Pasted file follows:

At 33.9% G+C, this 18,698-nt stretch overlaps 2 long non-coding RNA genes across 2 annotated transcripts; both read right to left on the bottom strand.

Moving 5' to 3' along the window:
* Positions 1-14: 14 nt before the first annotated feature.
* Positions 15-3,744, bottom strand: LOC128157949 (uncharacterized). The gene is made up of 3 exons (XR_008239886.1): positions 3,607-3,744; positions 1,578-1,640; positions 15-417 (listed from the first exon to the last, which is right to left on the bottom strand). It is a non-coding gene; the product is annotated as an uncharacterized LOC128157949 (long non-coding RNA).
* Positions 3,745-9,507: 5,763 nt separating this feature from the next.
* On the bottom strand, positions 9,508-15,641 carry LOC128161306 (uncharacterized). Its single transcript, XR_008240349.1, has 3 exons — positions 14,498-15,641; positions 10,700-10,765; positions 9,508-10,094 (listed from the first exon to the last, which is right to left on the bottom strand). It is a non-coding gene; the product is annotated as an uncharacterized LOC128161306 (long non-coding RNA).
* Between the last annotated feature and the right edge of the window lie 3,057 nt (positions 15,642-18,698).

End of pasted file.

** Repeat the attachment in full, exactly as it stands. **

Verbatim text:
At 33.9% G+C, this 18,698-nt stretch overlaps 2 long non-coding RNA genes across 2 annotated transcripts; both read right to left on the bottom strand.

Moving 5' to 3' along the window:
* Positions 1-14: 14 nt before the first annotated feature.
* Positions 15-3,744, bottom strand: LOC128157949 (uncharacterized). The gene is made up of 3 exons (XR_008239886.1): positions 3,607-3,744; positions 1,578-1,640; positions 15-417 (listed from the first exon to the last, which is right to left on the bottom strand). It is a non-coding gene; the product is annotated as an uncharacterized LOC128157949 (long non-coding RNA).
* Positions 3,745-9,507: 5,763 nt separating this feature from the next.
* On the bottom strand, positions 9,508-15,641 carry LOC128161306 (uncharacterized). Its single transcript, XR_008240349.1, has 3 exons — positions 14,498-15,641; positions 10,700-10,765; positions 9,508-10,094 (listed from the first exon to the last, which is right to left on the bottom strand). It is a non-coding gene; the product is annotated as an uncharacterized LOC128161306 (long non-coding RNA).
* Between the last annotated feature and the right edge of the window lie 3,057 nt (positions 15,642-18,698).